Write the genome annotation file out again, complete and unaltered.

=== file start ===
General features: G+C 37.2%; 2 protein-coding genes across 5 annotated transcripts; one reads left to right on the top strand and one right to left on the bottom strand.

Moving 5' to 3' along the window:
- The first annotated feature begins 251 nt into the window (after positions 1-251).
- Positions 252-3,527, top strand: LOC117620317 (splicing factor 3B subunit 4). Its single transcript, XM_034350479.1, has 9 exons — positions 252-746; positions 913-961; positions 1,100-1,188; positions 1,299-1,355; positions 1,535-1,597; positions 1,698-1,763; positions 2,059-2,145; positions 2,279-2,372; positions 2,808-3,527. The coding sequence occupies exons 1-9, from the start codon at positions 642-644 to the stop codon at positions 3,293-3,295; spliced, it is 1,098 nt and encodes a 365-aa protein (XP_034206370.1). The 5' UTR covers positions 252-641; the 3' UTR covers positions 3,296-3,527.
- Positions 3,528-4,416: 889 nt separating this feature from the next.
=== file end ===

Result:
General features: G+C 37.2%; 2 protein-coding genes across 5 annotated transcripts; one reads left to right on the top strand and one right to left on the bottom strand.

Moving 5' to 3' along the window:
- The first annotated feature begins 251 nt into the window (after positions 1-251).
- Positions 252-3,527, top strand: LOC117620317 (splicing factor 3B subunit 4). Its single transcript, XM_034350479.1, has 9 exons — positions 252-746; positions 913-961; positions 1,100-1,188; positions 1,299-1,355; positions 1,535-1,597; positions 1,698-1,763; positions 2,059-2,145; positions 2,279-2,372; positions 2,808-3,527. The coding sequence occupies exons 1-9, from the start codon at positions 642-644 to the stop codon at positions 3,293-3,295; spliced, it is 1,098 nt and encodes a 365-aa protein (XP_034206370.1). The 5' UTR covers positions 252-641; the 3' UTR covers positions 3,296-3,527.
- Positions 3,528-4,416: 889 nt separating this feature from the next.